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Kritsa Gorge
Category: Gorge
Prefecture: Lassithi
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Kritsa Gorge

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Kritsa 3710 hits

If you wish to get to know the essence of the people from Kritsa, you must first gain an insight into the "soul" of their locality. Only by understanding their interconnectedness with the natural environment, and the nuances of their actions and behaviour, will you have an appreciation of the character and soul of the Kritsan people. Kritsa is a unique community of people with their own cultural progression, their own tradition, and their own local dialect.

Their locality rises gradually from a place where the sun shines on the sea, to the highest peaks of the Dikti Mountains towards the west, creating two flat geological plains in between, one called the plain of Kritsa where the village is situated at the lowest point, beside abundant water springs and extensive olive groves, and another at the Plateau of Katharo.The subtlety of the natural climatic changes of the area, and its high altitude shape the soul of its people, a soul that is rough-hewn, yet hospitable; a soul of the mountains… unwrought… fearless, like that of an eagle…, exposed; a soul also of the plain, with refinement and reverence;…a soul akin to the calm blue and restlessness of the foam of the Mirambelo seashores.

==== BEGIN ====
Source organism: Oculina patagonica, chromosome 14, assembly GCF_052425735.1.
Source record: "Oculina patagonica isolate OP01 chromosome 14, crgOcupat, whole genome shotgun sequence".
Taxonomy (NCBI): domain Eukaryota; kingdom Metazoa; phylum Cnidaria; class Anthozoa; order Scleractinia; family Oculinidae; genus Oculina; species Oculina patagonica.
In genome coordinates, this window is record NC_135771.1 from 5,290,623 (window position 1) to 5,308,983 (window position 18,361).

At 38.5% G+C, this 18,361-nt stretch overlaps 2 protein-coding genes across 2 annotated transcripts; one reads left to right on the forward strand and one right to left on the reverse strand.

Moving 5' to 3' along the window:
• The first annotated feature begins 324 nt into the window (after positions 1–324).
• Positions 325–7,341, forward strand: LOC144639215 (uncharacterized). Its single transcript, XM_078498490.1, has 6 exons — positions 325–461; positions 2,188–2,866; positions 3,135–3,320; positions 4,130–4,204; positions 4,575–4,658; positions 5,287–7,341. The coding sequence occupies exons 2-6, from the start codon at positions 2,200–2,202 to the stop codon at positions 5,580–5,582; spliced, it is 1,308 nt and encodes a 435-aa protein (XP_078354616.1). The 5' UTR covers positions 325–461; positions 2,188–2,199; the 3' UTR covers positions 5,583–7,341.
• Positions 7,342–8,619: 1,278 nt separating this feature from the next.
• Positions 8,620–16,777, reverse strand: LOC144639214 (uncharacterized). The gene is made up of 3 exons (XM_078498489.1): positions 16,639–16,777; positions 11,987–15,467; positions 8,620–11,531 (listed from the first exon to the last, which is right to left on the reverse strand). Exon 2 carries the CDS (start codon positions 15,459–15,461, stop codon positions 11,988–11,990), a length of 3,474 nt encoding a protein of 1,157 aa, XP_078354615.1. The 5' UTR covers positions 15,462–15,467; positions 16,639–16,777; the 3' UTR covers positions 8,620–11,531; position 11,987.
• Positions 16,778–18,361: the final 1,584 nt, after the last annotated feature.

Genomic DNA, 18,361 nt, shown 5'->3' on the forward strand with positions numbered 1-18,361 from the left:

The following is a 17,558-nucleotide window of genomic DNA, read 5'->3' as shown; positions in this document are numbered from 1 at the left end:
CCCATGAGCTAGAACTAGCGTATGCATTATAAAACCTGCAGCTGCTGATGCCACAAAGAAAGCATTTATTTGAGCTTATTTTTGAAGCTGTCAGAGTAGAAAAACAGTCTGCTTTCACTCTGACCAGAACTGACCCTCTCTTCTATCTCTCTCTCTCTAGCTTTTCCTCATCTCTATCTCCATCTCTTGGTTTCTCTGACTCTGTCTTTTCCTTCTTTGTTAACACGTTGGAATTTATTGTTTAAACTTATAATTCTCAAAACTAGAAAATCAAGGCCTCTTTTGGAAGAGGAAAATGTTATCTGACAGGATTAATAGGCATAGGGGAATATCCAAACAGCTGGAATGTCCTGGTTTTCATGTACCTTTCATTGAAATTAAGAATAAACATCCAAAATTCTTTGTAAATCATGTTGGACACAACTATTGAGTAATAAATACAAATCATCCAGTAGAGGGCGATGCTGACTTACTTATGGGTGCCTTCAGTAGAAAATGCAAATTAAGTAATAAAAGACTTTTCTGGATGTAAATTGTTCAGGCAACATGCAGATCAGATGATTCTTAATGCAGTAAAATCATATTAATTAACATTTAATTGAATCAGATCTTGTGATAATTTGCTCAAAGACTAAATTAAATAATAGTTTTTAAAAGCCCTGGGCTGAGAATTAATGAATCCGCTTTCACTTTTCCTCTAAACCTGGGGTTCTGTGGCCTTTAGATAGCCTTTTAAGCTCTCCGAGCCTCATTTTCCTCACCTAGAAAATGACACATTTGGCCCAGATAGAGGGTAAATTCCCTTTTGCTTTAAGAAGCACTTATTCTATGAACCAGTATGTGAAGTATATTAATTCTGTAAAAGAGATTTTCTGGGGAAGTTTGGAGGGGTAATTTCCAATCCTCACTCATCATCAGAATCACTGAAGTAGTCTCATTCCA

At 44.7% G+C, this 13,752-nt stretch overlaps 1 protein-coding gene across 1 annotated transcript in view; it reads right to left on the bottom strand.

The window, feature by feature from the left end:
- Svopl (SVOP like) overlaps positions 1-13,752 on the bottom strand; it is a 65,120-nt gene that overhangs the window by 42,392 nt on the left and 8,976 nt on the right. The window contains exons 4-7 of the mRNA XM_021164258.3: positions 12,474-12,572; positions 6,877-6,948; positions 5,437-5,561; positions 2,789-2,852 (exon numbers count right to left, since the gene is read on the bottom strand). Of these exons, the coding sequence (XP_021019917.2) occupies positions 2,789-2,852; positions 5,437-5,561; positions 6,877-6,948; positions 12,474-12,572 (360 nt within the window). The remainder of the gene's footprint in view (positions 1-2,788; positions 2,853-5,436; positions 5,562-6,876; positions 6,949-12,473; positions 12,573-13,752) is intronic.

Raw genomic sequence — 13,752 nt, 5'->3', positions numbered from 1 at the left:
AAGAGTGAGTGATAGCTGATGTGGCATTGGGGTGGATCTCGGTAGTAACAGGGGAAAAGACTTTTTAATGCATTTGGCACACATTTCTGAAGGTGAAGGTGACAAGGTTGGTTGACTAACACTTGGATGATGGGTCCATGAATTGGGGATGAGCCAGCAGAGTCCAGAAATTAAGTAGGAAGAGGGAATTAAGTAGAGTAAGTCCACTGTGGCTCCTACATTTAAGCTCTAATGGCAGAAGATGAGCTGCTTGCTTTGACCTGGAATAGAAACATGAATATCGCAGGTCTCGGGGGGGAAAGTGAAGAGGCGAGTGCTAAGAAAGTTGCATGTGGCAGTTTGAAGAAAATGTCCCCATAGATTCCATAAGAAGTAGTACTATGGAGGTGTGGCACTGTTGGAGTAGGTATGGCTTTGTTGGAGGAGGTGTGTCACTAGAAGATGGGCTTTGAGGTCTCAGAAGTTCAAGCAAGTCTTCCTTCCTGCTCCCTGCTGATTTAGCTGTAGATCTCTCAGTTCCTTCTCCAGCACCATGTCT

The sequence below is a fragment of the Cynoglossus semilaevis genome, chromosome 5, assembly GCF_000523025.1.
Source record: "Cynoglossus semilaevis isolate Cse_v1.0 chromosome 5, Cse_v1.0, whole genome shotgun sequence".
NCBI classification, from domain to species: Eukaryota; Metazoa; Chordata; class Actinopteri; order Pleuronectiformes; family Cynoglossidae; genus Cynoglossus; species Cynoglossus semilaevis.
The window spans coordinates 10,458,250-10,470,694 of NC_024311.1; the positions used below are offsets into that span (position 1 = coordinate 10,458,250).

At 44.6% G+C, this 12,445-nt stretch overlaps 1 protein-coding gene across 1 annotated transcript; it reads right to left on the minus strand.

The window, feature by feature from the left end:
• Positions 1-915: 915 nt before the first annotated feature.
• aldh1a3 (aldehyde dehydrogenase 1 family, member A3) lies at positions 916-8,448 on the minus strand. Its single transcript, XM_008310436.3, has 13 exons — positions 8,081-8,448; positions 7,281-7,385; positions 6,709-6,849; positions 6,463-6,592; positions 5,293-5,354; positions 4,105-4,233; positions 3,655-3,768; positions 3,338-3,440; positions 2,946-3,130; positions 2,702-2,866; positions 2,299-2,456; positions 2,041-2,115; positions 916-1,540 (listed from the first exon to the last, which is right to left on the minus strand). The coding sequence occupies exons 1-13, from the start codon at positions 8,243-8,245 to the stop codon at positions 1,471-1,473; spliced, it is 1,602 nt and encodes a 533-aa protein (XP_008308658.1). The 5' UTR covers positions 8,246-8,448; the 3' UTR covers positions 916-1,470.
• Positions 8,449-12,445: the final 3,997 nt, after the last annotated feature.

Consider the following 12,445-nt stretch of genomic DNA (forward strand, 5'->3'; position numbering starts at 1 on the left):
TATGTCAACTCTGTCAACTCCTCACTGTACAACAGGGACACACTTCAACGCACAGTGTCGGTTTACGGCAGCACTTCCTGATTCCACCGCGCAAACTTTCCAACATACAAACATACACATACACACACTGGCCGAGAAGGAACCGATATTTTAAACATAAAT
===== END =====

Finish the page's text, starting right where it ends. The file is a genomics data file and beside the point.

Local civilization and traditionDespite the current spread of contemporary lifestyles into Kritsa, the genuine local traditional way of life is still sustained. It survives in the traditional production of both agricultural and garden produce, in daily nutrition, local habits and customs, in its celebrations and festivals, as well as in the lifestyle and dress code of the older generation.During a ten year period the representation of The Kritsan Wedding was curtailed, the old traditional Cretan wedding with the wedding party, the wedding celebration to the accompaniment of the lira, but this is now almost the first choice of couples today. During festivals and religious celebrations, the local dances and the old ceremonies of worship are eagerly brought to life again and performed with verve and earnestness.Kritsa is the typical paradise of living local tradition in Crete, and moreover, the village still maintains a significant proportion of older unchanged architectural facades.